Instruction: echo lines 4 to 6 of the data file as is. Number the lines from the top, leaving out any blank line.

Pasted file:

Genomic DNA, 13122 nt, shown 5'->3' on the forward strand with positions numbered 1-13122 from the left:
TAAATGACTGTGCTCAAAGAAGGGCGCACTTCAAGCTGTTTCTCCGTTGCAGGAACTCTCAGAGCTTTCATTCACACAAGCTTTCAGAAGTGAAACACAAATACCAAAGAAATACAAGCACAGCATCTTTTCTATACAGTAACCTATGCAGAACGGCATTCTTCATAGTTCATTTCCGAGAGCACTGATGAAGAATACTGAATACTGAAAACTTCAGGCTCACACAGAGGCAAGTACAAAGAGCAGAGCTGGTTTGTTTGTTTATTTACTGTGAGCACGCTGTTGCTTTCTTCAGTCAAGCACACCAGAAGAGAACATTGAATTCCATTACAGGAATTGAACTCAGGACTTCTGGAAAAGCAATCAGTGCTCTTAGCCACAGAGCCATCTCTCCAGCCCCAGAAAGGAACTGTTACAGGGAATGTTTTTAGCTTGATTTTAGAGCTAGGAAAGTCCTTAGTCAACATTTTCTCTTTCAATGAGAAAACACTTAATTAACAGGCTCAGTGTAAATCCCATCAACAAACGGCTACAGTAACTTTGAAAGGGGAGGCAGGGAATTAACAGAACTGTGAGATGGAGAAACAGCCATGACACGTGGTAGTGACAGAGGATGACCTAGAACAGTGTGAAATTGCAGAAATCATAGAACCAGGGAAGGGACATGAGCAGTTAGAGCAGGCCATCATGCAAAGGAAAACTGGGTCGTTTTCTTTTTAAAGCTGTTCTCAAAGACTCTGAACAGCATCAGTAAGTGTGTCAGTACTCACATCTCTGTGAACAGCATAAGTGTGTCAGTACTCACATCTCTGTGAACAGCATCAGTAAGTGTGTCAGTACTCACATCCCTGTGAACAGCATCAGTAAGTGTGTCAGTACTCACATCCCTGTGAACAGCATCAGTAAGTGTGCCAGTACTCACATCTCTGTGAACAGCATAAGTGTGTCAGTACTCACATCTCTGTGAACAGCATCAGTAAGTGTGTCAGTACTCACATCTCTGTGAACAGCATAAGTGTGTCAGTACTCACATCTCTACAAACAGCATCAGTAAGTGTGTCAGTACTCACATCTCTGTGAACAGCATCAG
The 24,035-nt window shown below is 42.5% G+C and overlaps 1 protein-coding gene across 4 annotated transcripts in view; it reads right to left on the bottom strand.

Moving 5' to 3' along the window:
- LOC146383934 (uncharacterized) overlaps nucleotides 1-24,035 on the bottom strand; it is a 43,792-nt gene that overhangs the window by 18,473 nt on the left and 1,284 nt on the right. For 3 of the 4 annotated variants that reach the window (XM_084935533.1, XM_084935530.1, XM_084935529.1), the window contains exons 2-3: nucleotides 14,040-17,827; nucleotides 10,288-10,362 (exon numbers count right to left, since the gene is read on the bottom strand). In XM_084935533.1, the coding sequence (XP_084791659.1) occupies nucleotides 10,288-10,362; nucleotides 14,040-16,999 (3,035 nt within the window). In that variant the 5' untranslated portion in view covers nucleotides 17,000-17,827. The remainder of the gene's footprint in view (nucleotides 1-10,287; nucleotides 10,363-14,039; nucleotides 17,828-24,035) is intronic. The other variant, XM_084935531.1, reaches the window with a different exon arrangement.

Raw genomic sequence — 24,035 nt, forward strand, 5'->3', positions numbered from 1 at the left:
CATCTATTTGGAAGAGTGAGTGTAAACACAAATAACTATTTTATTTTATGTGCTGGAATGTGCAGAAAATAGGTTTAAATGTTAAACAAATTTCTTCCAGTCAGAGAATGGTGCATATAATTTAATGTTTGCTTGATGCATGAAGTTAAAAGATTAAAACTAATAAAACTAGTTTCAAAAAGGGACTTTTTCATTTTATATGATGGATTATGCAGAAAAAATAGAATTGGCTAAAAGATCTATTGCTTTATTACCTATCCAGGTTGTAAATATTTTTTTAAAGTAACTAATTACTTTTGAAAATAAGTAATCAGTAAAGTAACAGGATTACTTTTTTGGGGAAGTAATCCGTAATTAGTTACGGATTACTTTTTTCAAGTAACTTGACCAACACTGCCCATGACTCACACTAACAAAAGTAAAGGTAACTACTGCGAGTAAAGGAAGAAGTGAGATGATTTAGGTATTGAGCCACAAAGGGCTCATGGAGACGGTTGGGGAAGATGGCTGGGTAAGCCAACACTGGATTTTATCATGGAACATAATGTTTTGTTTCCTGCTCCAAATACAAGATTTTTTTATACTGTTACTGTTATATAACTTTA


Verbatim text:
Moving 5' to 3' along the window:
- LOC146383934 (uncharacterized) overlaps nucleotides 1-24,035 on the bottom strand; it is a 43,792-nt gene that overhangs the window by 18,473 nt on the left and 1,284 nt on the right. For 3 of the 4 annotated variants that reach the window (XM_084935533.1, XM_084935530.1, XM_084935529.1), the window contains exons 2-3: nucleotides 14,040-17,827; nucleotides 10,288-10,362 (exon numbers count right to left, since the gene is read on the bottom strand). In XM_084935533.1, the coding sequence (XP_084791659.1) occupies nucleotides 10,288-10,362; nucleotides 14,040-16,999 (3,035 nt within the window). In that variant the 5' untranslated portion in view covers nucleotides 17,000-17,827. The remainder of the gene's footprint in view (nucleotides 1-10,287; nucleotides 10,363-14,039; nucleotides 17,828-24,035) is intronic. The other variant, XM_084935531.1, reaches the window with a different exon arrangement.

Raw genomic sequence — 24,035 nt, forward strand, 5'->3', positions numbered from 1 at the left: